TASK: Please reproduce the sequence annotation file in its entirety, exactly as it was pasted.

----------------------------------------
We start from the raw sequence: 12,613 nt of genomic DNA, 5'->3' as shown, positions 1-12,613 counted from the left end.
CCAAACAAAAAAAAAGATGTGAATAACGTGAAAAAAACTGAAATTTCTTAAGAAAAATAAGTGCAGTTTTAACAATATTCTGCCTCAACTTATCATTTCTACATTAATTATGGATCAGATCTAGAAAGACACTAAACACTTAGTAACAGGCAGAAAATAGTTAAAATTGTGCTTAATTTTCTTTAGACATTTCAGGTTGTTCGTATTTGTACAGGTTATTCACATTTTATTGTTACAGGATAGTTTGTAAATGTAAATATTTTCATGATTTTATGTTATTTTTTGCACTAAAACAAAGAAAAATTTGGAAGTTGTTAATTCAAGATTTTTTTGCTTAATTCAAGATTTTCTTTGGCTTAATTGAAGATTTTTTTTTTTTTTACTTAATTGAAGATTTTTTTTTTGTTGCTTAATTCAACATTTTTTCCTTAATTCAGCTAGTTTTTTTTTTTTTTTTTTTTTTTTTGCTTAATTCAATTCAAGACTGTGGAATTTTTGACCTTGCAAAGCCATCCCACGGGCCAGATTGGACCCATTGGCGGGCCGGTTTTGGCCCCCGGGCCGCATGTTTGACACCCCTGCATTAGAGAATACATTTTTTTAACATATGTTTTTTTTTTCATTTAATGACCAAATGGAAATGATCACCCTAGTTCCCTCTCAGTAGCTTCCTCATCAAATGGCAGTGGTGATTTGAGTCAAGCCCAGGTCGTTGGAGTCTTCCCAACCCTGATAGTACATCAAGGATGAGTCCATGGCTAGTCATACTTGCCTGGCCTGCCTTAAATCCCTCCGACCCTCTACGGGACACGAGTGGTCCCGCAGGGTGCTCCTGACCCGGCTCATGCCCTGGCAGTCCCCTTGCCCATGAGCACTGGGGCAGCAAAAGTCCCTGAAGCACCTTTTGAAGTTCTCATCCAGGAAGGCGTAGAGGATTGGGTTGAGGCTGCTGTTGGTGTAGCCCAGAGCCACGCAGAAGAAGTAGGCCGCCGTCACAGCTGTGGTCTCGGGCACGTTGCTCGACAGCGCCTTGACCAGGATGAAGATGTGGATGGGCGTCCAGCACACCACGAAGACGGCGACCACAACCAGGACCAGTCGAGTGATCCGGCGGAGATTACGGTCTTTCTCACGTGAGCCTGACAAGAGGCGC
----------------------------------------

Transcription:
We start from the raw sequence: 12,613 nt of genomic DNA, 5'->3' as shown, positions 1-12,613 counted from the left end.
CCAAACAAAAAAAAAGATGTGAATAACGTGAAAAAAACTGAAATTTCTTAAGAAAAATAAGTGCAGTTTTAACAATATTCTGCCTCAACTTATCATTTCTACATTAATTATGGATCAGATCTAGAAAGACACTAAACACTTAGTAACAGGCAGAAAATAGTTAAAATTGTGCTTAATTTTCTTTAGACATTTCAGGTTGTTCGTATTTGTACAGGTTATTCACATTTTATTGTTACAGGATAGTTTGTAAATGTAAATATTTTCATGATTTTATGTTATTTTTTGCACTAAAACAAAGAAAAATTTGGAAGTTGTTAATTCAAGATTTTTTTGCTTAATTCAAGATTTTCTTTGGCTTAATTGAAGATTTTTTTTTTTTTTACTTAATTGAAGATTTTTTTTTTGTTGCTTAATTCAACATTTTTTCCTTAATTCAGCTAGTTTTTTTTTTTTTTTTTTTTTTTTTGCTTAATTCAATTCAAGACTGTGGAATTTTTGACCTTGCAAAGCCATCCCACGGGCCAGATTGGACCCATTGGCGGGCCGGTTTTGGCCCCCGGGCCGCATGTTTGACACCCCTGCATTAGAGAATACATTTTTTTAACATATGTTTTTTTTTTCATTTAATGACCAAATGGAAATGATCACCCTAGTTCCCTCTCAGTAGCTTCCTCATCAAATGGCAGTGGTGATTTGAGTCAAGCCCAGGTCGTTGGAGTCTTCCCAACCCTGATAGTACATCAAGGATGAGTCCATGGCTAGTCATACTTGCCTGGCCTGCCTTAAATCCCTCCGACCCTCTACGGGACACGAGTGGTCCCGCAGGGTGCTCCTGACCCGGCTCATGCCCTGGCAGTCCCCTTGCCCATGAGCACTGGGGCAGCAAAAGTCCCTGAAGCACCTTTTGAAGTTCTCATCCAGGAAGGCGTAGAGGATTGGGTTGAGGCTGCTGTTGGTGTAGCCCAGAGCCACGCAGAAGAAGTAGGCCGCCGTCACAGCTGTGGTCTCGGGCACGTTGCTCGACAGCGCCTTGACCAGGATGAAGATGTGGATGGGCGTCCAGCACACCACGAAGACGGCGACCACAACCAGGACCAGTCGAGTGATCCGGCGGAGATTACGGTCTTTCTCACGTGAGCCTGACAAGAGGCGC